In fact his actors seemed here to relish the freedoms of light and space and warmth at the work’s beginning, with both Jeff Kingsford-Brown as Estragon and Andrew Foster as Vladimir readily filling the opening spaces with their respective preoccupations, Kingsford-Brown at intervals  beautifully conveying almost child-like sequencings of curiosity, puzzlement, irritation, delight and impishness, however quickly each impulse returned him to his default-setting of anxiety and “wanting to be off”. His introductory struggles with the removal of his shoes had a Blake-like “world in a grain of sand” preoccupation which put him akin to an animal struggling to survive in, let alone make sense of a world of nightly beatings and daily vigils of hopelessness.

More of a thinker and a free-wheeling philosopher, Andrew Foster’s Vladimir readily and more pro-actively fleshed out his curiosities and irritations with an engaging charm and bright-eyed quickness of manner, though as the play unfolded we realised that his somewhat more energised and quixotic impulses and responses to things were actually more style than substance. More superficially rational and empathetic than Estragon, he repeatedly reminded his companion, even amid their most trenchant tribulations of whom they were supposed to be waiting for.

Peter Hambleton’s well-dressed, arrogant, self-regarding Pozzo ably pushed all of our buttons in the expected manner upon his arrival with the rope-bound Lucky, whom he treated as his slave with the utmost contempt and degradation, while addressing Estragon and Vladimir with hardly less disdain, the episode presumably a kind of “comfort stop” for Pozzo on his journey to wherever. As Lucky, Jack Buchanan’s physical control of his back-breaking position of utter servitude was no less remarkable than his sudden outburst of both manic dancing and clearly-enunciated nonsensical diatribe whose completion compelled his audience to spontaneous clapping – that it was more entertaining circus-act than piteous lunatic raving was due as much to Beckett’s alienatory settings as to the production’s more absurd than tragic leaning.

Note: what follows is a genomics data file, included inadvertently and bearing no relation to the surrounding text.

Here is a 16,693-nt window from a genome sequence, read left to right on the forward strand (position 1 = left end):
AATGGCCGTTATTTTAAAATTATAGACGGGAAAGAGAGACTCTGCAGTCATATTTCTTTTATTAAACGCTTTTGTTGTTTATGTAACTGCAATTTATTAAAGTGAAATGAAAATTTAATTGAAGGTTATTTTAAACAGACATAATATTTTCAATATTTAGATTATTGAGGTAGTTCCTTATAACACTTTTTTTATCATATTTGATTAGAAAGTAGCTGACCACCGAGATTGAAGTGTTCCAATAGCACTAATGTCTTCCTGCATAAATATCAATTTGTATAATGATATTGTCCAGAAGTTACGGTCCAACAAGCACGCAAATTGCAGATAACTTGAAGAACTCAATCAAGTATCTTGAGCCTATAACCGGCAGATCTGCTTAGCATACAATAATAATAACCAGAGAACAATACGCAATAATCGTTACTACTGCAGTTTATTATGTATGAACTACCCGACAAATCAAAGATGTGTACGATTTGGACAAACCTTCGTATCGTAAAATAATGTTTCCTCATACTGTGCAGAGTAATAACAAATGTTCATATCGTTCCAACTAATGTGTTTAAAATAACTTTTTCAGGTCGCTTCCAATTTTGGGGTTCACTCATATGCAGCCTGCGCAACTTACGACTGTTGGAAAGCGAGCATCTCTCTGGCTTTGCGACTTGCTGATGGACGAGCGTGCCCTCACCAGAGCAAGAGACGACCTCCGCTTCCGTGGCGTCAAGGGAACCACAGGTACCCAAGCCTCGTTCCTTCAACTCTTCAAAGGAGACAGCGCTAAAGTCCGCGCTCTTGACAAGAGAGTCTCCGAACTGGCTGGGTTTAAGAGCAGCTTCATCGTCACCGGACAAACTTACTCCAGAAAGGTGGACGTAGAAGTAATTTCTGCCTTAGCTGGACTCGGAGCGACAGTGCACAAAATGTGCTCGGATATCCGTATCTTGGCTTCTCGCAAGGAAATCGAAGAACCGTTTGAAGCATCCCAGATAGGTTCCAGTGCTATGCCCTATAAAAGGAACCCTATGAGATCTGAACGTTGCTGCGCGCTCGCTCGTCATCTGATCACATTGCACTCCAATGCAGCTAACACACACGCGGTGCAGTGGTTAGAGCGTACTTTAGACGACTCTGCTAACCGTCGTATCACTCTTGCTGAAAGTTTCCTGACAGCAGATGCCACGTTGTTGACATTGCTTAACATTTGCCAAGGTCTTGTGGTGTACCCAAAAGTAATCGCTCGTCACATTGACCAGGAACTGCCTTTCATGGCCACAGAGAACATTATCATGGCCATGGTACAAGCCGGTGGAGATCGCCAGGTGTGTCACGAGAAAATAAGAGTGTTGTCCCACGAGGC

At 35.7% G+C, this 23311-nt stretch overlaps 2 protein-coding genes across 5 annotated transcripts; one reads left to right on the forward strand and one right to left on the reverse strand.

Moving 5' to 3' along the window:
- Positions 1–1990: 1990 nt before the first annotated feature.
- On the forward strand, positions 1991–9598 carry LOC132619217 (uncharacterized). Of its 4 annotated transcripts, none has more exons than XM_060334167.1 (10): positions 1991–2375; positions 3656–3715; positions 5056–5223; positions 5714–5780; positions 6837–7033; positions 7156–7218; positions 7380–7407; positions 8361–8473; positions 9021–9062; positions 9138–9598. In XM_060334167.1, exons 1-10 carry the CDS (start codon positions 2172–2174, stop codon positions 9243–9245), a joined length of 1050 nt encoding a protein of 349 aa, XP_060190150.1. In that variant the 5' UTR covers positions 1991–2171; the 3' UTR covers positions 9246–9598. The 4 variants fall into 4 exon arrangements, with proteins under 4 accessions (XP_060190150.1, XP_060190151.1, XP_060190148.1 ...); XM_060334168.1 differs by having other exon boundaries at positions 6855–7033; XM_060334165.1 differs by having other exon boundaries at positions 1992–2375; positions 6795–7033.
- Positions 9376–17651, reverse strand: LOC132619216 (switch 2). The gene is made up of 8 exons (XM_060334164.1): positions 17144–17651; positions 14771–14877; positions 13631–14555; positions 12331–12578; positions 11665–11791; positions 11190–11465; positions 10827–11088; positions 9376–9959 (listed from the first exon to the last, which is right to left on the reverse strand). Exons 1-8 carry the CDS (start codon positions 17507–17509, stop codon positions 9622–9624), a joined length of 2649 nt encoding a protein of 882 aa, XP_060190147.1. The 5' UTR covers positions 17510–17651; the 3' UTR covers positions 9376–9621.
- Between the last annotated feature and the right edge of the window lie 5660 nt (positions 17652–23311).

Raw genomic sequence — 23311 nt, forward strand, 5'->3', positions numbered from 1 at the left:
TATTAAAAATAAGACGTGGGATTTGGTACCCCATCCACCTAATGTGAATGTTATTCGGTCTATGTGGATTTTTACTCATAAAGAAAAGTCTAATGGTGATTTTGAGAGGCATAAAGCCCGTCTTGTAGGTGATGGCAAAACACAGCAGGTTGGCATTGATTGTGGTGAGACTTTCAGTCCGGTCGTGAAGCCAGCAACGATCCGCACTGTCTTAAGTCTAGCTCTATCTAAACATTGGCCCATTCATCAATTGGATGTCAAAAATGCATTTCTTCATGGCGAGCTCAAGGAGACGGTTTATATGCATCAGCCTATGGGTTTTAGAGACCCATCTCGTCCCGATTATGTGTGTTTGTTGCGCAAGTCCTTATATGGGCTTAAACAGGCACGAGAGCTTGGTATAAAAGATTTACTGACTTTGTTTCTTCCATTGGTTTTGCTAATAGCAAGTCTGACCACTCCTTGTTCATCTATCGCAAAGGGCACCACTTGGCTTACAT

When Pozzo and Lucky returned in the Second Act, their roles were somewhat reversed, Lucky leading his now-blind master back across the vistas, the cortege collapsing in a heap midway to the piteous cries of the once-dominant and overbearing Pozzo, Estragon taking his opportunity amid the melee to kick Lucky in revenge for his first-Act injury. The play ended as the first half ended, with the boy arriving carrying the message that Godot will not come today but tomorrow for sure, and Vladimir and Estragon agreeing that they will go, but instead stay.

By the play’s end the hopelessness of the situation of Estragon and Vladimir was complete – amid the chaos they remained trapped, steadfast to the idea that their only choice was to wait for “Godot”. In this way, the production consistently expressed the dictum (not Beckett’s) “a tragedy to the heart and a comedy to the intellect”, and in the best existential tradition, left the question of “the best course” unanswered. A question for humanity at large, perhaps, waiting for us to “wake up to ourselves?”.